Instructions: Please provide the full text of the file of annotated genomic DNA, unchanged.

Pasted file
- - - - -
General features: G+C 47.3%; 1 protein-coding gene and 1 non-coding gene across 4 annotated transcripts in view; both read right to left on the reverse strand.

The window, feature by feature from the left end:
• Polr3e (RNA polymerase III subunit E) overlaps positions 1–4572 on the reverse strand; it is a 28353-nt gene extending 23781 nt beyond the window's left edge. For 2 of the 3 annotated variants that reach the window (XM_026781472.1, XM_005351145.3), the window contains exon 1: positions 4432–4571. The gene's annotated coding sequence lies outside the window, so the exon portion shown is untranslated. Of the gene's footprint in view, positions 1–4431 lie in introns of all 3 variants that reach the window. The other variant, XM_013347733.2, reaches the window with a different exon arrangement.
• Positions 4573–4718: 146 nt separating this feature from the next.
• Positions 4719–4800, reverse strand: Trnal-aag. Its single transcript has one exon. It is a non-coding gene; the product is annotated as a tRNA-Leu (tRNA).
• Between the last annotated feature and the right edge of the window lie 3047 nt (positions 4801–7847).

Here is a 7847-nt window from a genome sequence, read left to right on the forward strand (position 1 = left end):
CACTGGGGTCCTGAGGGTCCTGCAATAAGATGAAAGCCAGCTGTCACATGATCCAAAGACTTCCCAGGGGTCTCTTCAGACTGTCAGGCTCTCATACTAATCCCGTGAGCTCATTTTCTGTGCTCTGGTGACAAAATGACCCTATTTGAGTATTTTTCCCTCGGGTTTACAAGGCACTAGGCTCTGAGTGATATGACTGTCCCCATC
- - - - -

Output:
General features: G+C 47.3%; 1 protein-coding gene and 1 non-coding gene across 4 annotated transcripts in view; both read right to left on the reverse strand.

The window, feature by feature from the left end:
• Polr3e (RNA polymerase III subunit E) overlaps positions 1–4572 on the reverse strand; it is a 28353-nt gene extending 23781 nt beyond the window's left edge. For 2 of the 3 annotated variants that reach the window (XM_026781472.1, XM_005351145.3), the window contains exon 1: positions 4432–4571. The gene's annotated coding sequence lies outside the window, so the exon portion shown is untranslated. Of the gene's footprint in view, positions 1–4431 lie in introns of all 3 variants that reach the window. The other variant, XM_013347733.2, reaches the window with a different exon arrangement.
• Positions 4573–4718: 146 nt separating this feature from the next.
• Positions 4719–4800, reverse strand: Trnal-aag. Its single transcript has one exon. It is a non-coding gene; the product is annotated as a tRNA-Leu (tRNA).
• Between the last annotated feature and the right edge of the window lie 3047 nt (positions 4801–7847).

Here is a 7847-nt window from a genome sequence, read left to right on the forward strand (position 1 = left end):
CACTGGGGTCCTGAGGGTCCTGCAATAAGATGAAAGCCAGCTGTCACATGATCCAAAGACTTCCCAGGGGTCTCTTCAGACTGTCAGGCTCTCATACTAATCCCGTGAGCTCATTTTCTGTGCTCTGGTGACAAAATGACCCTATTTGAGTATTTTTCCCTCGGGTTTACAAGGCACTAGGCTCTGAGTGATATGACTGTCCCCATC